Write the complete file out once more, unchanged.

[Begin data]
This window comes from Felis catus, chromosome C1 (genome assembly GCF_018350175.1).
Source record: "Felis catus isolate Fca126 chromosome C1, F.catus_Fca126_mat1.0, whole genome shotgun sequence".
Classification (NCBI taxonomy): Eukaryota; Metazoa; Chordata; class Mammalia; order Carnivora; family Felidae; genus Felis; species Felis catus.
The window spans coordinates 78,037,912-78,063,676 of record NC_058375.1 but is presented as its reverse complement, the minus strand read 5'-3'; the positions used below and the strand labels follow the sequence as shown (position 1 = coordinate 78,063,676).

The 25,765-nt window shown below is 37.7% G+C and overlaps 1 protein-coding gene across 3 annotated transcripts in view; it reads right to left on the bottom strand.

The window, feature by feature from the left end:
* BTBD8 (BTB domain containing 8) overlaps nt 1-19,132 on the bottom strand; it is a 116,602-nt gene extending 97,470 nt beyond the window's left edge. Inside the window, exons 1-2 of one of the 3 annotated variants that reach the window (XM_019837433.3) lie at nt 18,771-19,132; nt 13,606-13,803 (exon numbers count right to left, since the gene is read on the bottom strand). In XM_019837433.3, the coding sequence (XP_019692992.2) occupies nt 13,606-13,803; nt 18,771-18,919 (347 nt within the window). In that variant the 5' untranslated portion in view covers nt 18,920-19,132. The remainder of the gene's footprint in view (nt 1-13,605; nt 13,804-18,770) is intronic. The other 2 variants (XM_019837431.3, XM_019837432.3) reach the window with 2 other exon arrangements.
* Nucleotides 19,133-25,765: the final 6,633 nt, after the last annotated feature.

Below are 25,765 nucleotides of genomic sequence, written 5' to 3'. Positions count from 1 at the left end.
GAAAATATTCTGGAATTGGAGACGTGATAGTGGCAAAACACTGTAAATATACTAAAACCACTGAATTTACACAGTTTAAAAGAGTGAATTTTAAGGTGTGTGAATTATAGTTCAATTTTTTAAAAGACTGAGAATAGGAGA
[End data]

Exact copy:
This window comes from Felis catus, chromosome C1 (genome assembly GCF_018350175.1).
Source record: "Felis catus isolate Fca126 chromosome C1, F.catus_Fca126_mat1.0, whole genome shotgun sequence".
Classification (NCBI taxonomy): Eukaryota; Metazoa; Chordata; class Mammalia; order Carnivora; family Felidae; genus Felis; species Felis catus.
The window spans coordinates 78,037,912-78,063,676 of record NC_058375.1 but is presented as its reverse complement, the minus strand read 5'-3'; the positions used below and the strand labels follow the sequence as shown (position 1 = coordinate 78,063,676).

The 25,765-nt window shown below is 37.7% G+C and overlaps 1 protein-coding gene across 3 annotated transcripts in view; it reads right to left on the bottom strand.

The window, feature by feature from the left end:
* BTBD8 (BTB domain containing 8) overlaps nt 1-19,132 on the bottom strand; it is a 116,602-nt gene extending 97,470 nt beyond the window's left edge. Inside the window, exons 1-2 of one of the 3 annotated variants that reach the window (XM_019837433.3) lie at nt 18,771-19,132; nt 13,606-13,803 (exon numbers count right to left, since the gene is read on the bottom strand). In XM_019837433.3, the coding sequence (XP_019692992.2) occupies nt 13,606-13,803; nt 18,771-18,919 (347 nt within the window). In that variant the 5' untranslated portion in view covers nt 18,920-19,132. The remainder of the gene's footprint in view (nt 1-13,605; nt 13,804-18,770) is intronic. The other 2 variants (XM_019837431.3, XM_019837432.3) reach the window with 2 other exon arrangements.
* Nucleotides 19,133-25,765: the final 6,633 nt, after the last annotated feature.

Below are 25,765 nucleotides of genomic sequence, written 5' to 3'. Positions count from 1 at the left end.
GAAAATATTCTGGAATTGGAGACGTGATAGTGGCAAAACACTGTAAATATACTAAAACCACTGAATTTACACAGTTTAAAAGAGTGAATTTTAAGGTGTGTGAATTATAGTTCAATTTTTTAAAAGACTGAGAATAGGAGA